Because of the success of the meet-up, Julia decided she wanted to make it into a full public conference where young writers could meet together, a writing conference run by teens for teens. After tons of legal stuff and more legal stuff and monetary stuff and legal stuff, she finally was able to set up the Chapter One Young Writer's Conference, to have its first official event in summer 2014 in Chicago. We had dates ready nine months in advance, at which point I started raising money so that I could attend.
Hey, readers! Currently I'm in Chicago, at the Chapter One Young Writers Conference, which takes place today and tomorrow! I'm super excited about this opportunity, and hopefully, I'll be seeing some of you there too! I'll be giving a workshop on Sunday, among other things. If you're a young writer (ages 13 to 22), why not give it a go next year? You can follow Ch1Con on Facebook and Twitter, as mentioned in this post, to get updates. The website linked above should also have photos and handouts from this year's sessions coming soon!
Wednesday, I'll be summarizing my experience. Until then, carpe litteratum! If you're disappointed not to be hearing more from me today, you can check out my official Ch1Con interview, posted earlier this week, at this link. Julia and I also were part of a podcast yesterday, from NewbieWriters, talking about Ch1Con. You can listen to us have our awkward first podcasting experience here!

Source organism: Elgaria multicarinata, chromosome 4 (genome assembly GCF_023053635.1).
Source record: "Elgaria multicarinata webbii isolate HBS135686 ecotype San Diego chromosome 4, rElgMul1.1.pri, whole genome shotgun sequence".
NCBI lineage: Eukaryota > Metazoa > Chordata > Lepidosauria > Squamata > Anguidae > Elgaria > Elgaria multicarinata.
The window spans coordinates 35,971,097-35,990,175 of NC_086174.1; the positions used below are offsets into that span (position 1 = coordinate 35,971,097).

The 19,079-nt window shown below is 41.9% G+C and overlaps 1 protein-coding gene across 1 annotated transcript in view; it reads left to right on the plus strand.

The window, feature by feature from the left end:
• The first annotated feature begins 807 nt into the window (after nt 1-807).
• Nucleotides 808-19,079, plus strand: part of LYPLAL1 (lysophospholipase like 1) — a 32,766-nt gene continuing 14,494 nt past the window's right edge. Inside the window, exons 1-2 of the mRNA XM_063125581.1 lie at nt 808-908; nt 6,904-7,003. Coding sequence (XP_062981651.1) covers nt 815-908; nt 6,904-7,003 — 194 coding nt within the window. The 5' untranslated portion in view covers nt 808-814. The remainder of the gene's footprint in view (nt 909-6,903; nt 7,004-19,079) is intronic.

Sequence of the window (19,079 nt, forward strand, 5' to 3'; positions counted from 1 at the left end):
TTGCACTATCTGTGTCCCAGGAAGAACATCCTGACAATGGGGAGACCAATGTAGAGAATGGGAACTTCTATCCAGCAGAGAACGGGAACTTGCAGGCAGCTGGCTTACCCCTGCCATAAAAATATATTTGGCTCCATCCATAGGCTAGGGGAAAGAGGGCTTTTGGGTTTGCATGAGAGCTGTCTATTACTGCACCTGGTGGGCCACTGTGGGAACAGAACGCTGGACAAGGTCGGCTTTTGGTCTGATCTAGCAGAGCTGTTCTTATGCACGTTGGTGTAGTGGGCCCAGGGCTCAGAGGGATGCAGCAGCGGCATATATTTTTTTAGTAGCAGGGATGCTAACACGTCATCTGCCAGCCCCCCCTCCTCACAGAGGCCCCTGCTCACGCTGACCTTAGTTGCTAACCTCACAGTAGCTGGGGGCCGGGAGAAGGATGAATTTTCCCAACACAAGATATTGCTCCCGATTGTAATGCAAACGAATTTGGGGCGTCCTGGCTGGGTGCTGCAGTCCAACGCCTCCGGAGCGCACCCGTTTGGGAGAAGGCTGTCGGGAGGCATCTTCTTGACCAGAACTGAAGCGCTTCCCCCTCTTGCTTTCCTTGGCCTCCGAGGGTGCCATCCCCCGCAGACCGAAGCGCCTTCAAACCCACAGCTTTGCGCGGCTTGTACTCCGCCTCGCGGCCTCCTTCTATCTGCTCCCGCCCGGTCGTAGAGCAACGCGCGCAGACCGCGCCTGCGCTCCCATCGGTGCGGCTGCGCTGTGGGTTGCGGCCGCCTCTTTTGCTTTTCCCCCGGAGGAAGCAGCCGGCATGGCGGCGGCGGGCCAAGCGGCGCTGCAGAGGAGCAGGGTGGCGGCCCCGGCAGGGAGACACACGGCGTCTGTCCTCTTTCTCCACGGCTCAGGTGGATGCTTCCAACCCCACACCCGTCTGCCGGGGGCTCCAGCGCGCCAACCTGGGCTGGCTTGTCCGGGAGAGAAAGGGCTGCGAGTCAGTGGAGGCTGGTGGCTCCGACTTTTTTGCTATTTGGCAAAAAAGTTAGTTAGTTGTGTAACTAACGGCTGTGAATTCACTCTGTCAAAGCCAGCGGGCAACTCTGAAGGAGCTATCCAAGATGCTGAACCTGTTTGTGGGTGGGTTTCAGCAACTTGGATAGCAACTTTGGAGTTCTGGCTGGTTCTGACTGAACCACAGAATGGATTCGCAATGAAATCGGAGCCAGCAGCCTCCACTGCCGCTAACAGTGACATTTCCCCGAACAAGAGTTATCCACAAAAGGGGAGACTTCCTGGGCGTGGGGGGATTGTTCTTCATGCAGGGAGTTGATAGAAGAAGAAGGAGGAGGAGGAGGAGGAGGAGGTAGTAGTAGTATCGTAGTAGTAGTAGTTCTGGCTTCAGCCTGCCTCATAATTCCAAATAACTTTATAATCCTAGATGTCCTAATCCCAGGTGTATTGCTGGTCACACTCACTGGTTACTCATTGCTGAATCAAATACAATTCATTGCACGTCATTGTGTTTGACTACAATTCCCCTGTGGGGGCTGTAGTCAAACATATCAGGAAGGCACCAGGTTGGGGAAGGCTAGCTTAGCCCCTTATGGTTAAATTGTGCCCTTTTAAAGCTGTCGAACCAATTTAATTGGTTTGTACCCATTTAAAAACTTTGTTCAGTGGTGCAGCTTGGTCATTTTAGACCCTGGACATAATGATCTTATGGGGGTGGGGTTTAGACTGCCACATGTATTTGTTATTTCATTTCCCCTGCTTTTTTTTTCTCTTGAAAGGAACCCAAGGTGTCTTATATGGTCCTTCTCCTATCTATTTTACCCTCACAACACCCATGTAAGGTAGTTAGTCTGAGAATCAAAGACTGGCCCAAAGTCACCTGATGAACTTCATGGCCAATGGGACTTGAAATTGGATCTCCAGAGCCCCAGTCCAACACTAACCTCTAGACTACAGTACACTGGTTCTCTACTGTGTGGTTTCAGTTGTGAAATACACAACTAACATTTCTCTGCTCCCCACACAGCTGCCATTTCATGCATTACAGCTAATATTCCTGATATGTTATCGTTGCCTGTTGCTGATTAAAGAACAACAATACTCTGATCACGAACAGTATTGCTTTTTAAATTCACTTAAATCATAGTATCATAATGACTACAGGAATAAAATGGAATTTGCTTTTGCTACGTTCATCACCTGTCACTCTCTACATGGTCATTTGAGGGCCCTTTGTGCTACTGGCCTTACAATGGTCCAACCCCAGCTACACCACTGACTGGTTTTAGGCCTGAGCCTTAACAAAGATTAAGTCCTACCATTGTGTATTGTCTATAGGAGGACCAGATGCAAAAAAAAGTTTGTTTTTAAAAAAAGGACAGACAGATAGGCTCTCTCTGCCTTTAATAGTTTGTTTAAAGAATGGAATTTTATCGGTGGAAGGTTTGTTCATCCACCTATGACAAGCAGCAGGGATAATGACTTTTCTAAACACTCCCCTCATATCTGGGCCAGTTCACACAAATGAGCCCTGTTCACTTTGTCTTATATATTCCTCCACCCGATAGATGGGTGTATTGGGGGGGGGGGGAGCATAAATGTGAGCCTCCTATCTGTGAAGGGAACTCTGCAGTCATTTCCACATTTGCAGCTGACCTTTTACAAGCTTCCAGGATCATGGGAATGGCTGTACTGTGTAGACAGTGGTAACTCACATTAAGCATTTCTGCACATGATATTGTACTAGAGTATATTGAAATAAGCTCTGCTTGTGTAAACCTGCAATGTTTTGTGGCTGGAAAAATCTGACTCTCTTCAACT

Thanks so much!
Previous: The Liebster Award Tag
Next: My Experience at Ch1Con 2014
Ayyy-o, I got nominated for another tag! This one is called the Liebster Award, no idea why. I was nominated, as usual, by Julia, who is a wonderful friend and in charge of the Ch1Con conference which you can register for right now at a crazy reduced price. Thank you. Julia!
Rules of the Liebster Award
11 Random Facts About Me
1) At the moment, I have fallen into another of my temporary linguistic habits, meaning I am currently adding the word "yeah?" to the end of statements to which I want confirmation. This should wear off after a few weeks, like most my linguistic habits. The only ones that stay are my habit of using the word "Anyway" all the time and my love of the word "potato."
2) I cannot for the life of me find a job. Disabled people have it hard, yo. I can't stand behind a Smith's register and check you out or make nasty food at fast food places while standing up or stand for extended periods of time. Ever.
3) I may or may not have a small Candy Crush problem. Also, an entering book giveaways problem.